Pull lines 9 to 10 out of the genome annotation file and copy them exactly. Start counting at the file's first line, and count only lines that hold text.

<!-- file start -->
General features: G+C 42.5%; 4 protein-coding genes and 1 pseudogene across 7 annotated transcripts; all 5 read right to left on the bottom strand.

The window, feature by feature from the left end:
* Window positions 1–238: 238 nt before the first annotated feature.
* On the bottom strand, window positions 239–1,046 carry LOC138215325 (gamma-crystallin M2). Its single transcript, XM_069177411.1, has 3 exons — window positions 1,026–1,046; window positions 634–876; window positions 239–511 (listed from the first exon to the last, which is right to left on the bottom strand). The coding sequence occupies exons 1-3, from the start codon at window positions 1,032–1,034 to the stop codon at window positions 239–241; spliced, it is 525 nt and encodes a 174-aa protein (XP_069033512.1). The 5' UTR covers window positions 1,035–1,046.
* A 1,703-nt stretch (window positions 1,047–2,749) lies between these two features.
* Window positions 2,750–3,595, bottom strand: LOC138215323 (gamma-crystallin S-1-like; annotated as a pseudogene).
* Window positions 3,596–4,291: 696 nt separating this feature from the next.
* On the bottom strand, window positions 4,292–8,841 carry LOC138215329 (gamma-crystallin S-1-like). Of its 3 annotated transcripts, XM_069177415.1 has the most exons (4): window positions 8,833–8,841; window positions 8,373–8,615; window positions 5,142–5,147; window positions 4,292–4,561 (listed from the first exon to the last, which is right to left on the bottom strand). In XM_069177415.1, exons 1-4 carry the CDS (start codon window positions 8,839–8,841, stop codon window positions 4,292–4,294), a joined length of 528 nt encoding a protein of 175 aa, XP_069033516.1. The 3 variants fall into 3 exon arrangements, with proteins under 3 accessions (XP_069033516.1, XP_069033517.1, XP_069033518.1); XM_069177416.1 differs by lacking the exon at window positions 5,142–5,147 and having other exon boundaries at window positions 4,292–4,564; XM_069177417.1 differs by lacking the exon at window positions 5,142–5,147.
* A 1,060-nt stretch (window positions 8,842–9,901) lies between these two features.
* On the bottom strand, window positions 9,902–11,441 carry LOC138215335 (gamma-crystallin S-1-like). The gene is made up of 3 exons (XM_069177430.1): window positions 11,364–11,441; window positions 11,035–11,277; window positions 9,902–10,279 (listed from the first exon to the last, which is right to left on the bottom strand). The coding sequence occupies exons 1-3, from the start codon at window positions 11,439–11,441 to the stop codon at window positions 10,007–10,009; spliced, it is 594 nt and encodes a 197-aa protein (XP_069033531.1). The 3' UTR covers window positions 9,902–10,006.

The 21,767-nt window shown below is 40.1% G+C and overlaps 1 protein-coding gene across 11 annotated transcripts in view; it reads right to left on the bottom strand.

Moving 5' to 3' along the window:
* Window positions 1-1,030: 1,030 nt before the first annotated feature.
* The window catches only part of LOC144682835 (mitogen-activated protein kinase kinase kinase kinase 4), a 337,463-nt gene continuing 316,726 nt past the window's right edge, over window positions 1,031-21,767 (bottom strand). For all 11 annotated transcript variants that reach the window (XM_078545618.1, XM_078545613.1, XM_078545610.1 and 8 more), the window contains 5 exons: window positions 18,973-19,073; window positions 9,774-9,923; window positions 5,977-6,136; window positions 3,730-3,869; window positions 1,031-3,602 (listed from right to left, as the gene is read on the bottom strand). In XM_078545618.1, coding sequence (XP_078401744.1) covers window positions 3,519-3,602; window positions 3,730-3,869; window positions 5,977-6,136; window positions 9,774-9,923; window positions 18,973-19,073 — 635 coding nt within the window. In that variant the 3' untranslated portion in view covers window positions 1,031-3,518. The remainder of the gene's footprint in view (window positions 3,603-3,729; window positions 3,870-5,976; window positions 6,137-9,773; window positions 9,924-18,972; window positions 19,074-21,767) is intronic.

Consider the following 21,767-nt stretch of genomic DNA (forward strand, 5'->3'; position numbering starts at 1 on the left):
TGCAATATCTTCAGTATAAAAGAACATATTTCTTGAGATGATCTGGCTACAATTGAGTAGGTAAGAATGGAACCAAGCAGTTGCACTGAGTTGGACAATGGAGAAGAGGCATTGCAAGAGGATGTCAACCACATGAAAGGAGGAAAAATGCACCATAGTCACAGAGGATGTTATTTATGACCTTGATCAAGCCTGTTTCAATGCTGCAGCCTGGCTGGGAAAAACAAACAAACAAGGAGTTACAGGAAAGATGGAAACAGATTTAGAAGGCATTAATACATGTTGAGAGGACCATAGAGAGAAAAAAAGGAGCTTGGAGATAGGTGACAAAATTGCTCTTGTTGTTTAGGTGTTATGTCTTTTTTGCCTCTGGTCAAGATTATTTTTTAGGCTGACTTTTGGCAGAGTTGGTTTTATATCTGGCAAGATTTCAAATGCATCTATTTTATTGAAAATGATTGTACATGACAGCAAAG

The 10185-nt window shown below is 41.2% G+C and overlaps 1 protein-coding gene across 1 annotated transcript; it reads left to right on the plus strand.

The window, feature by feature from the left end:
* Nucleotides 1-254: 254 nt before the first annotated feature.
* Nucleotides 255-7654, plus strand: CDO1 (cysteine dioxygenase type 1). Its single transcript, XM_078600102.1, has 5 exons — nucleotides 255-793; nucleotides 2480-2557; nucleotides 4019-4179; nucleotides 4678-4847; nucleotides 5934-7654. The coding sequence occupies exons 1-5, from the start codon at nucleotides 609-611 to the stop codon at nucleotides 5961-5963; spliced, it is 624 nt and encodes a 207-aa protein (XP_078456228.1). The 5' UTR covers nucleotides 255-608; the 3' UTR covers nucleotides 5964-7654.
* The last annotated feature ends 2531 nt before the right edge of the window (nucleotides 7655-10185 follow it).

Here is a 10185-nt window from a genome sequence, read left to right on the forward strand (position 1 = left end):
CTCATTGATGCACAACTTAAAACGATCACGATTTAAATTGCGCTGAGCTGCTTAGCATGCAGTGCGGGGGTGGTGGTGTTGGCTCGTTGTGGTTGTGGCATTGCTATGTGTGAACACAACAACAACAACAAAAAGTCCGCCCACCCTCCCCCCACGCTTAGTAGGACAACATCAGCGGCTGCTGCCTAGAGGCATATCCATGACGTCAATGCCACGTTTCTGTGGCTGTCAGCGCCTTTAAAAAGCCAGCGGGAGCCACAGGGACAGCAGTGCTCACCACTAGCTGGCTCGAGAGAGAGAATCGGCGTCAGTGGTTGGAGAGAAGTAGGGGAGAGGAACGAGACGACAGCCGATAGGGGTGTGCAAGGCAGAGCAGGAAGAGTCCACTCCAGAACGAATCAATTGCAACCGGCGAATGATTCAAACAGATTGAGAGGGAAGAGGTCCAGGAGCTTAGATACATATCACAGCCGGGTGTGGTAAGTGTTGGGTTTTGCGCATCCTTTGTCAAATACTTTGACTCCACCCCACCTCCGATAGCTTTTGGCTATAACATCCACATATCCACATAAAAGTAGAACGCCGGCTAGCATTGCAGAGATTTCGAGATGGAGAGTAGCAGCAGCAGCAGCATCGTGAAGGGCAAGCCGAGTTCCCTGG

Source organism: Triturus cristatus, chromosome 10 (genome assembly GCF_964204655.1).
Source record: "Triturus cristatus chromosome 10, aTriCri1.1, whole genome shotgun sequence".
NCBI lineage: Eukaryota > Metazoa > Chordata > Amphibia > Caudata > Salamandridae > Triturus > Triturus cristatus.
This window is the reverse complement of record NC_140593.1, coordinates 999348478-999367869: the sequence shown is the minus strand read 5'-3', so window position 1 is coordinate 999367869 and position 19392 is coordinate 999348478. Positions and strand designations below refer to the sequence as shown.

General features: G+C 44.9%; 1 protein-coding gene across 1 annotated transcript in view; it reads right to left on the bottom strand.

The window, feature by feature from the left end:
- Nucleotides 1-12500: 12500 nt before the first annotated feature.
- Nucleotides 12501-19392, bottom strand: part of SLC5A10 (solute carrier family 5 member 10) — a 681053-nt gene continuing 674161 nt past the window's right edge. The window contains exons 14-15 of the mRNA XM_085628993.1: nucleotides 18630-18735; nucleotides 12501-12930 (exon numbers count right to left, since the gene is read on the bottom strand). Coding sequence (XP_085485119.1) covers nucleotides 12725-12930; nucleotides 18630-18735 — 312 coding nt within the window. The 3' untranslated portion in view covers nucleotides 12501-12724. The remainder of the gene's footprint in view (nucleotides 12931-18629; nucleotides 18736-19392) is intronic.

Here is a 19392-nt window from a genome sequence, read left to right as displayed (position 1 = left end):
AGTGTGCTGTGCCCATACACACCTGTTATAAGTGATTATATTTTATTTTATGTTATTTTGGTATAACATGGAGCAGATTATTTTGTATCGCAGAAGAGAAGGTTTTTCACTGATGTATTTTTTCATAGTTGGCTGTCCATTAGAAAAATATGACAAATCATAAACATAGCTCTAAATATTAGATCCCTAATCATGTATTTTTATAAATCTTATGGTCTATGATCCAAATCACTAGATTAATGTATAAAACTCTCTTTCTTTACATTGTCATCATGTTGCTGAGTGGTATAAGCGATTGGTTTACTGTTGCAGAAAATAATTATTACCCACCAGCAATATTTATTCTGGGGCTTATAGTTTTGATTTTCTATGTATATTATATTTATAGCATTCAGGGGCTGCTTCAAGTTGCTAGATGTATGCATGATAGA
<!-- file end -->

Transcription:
* A 1,060-nt stretch (window positions 8,842–9,901) lies between these two features.
* On the bottom strand, window positions 9,902–11,441 carry LOC138215335 (gamma-crystallin S-1-like). The gene is made up of 3 exons (XM_069177430.1): window positions 11,364–11,441; window positions 11,035–11,277; window positions 9,902–10,279 (listed from the first exon to the last, which is right to left on the bottom strand). The coding sequence occupies exons 1-3, from the start codon at window positions 11,439–11,441 to the stop codon at window positions 10,007–10,009; spliced, it is 594 nt and encodes a 197-aa protein (XP_069033531.1). The 3' UTR covers window positions 9,902–10,006.